Not this time. This was a Democratic measure, and it failed — barely.

And barely counts.

Unfortunately, the same applies to municipal elections.

I had hoped to report to Liberty readers that the voters of Seattle had finally tossed out their Trotskyite councilwoman, Kshama Sawant. But Sawant, first elected in 2013, has been reelected again, along with most of the progressive-left candidates to the Seattle City Council.

Money was a big issue. Seattle has won praise (from Andrew Yang, for example) for its Democracy Vouchers program, which was supposed to “take money out of politics.” The program gives each voter $100 in vouchers to give to candidates that stayed within donation limits. But Sawant never signed up for Democracy Vouchers, arguing that she was going to be targeted by the corporations and would have to raise all the money she could. And most of the rest of the candidates blew through the $150,000 donation limit. So Democracy Vouchers didn’t actually limit anything.

I threw my vouchers away.

Sawant was right in her predictions about money from business. In mid-October, Amazon, which is based in Seattle, dumped $1 million into the city council campaigns. The Left had its union money and Sawant had her socialist money from around the country, but it was Amazon’s money on the other side that became the talk of the town. Vermont socialist Bernie Sanders tweeted from afar:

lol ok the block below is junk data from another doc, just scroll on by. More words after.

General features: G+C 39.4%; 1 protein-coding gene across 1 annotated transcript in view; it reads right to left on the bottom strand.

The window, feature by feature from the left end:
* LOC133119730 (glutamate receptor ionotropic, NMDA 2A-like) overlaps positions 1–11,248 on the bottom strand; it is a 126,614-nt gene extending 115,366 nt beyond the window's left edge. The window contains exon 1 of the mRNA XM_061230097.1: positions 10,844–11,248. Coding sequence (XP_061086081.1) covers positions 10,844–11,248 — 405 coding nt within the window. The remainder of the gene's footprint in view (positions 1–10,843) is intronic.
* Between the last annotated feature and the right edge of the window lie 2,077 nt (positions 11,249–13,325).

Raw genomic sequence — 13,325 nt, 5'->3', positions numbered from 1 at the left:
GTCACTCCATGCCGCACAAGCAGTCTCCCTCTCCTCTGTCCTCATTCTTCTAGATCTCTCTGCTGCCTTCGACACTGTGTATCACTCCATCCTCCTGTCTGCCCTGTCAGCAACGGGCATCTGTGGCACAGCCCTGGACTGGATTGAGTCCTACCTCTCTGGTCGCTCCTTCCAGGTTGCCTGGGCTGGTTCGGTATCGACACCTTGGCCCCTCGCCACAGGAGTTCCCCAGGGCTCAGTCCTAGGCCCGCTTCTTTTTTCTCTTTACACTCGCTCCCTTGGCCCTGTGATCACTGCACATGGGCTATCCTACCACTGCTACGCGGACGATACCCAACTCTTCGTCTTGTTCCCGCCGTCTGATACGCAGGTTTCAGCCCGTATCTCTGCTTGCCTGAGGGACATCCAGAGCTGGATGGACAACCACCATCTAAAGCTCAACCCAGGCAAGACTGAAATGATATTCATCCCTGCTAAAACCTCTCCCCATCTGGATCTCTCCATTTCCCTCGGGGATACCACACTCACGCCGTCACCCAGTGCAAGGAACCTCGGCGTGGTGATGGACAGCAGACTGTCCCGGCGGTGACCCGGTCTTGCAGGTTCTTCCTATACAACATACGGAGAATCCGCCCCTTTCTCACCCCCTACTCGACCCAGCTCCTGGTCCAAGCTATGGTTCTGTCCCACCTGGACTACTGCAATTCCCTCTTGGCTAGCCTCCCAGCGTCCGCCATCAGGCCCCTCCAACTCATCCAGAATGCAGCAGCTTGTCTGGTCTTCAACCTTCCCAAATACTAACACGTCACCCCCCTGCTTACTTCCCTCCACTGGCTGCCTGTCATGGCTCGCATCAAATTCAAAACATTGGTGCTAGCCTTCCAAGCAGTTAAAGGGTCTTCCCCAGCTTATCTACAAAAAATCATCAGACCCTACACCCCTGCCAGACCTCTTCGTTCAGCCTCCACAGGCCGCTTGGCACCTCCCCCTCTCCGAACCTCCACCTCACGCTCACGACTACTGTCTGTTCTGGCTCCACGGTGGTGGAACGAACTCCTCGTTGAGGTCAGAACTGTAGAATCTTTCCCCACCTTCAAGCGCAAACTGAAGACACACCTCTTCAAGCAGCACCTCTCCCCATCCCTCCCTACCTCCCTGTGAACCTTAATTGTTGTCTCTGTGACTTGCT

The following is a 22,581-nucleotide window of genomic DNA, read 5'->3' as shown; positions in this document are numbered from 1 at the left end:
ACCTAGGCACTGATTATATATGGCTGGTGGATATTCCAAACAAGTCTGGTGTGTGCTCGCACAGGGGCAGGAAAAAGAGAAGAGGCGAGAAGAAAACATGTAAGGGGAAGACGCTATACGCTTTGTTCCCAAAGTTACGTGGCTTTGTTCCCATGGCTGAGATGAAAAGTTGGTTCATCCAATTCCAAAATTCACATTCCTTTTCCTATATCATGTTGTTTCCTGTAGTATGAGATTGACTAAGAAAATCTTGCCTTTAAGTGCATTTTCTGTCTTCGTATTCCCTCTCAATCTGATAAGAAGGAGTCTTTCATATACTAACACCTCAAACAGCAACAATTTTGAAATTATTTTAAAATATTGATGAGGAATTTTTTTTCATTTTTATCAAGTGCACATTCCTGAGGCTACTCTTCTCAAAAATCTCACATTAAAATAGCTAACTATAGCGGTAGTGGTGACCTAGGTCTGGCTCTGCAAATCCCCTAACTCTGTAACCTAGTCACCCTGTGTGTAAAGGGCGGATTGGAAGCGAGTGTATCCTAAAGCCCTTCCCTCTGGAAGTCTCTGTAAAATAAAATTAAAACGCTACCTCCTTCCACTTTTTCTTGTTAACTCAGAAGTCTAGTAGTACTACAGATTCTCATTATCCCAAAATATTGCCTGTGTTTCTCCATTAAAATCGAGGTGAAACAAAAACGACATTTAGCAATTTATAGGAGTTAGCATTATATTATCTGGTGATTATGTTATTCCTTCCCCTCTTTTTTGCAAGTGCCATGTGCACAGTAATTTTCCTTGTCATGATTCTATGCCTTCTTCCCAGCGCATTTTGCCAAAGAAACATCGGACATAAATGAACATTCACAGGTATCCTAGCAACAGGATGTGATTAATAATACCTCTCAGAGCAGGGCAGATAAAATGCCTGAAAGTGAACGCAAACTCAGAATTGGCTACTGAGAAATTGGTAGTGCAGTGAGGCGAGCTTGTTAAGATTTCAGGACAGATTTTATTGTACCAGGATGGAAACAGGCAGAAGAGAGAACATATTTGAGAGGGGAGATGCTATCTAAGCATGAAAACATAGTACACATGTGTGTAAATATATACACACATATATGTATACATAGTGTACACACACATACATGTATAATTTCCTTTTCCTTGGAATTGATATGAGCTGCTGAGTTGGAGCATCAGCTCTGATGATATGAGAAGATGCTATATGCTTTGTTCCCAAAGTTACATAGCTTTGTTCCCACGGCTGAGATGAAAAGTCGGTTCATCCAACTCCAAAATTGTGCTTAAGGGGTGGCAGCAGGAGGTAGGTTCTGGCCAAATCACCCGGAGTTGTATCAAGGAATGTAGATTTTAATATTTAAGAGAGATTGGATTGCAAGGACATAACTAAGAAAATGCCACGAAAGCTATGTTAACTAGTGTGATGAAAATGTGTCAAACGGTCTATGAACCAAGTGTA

Jeff Bezos and Amazon think they can buy elections. They spent $1 million to stop City Council candidates @d1forLisa, @TammyMoralesSEA, @VoteSawant and @ElectScott2019. Show Amazon that they can't buy our democracy and that their corporate greed won't stand. Get out and vote!

They did, and the Left took every seat it wanted except one. In that one, the Left’s candidate was another avowed socialist, but without the name, the panache, or the district Kshama Sawant had. And he got 47.6% of the vote.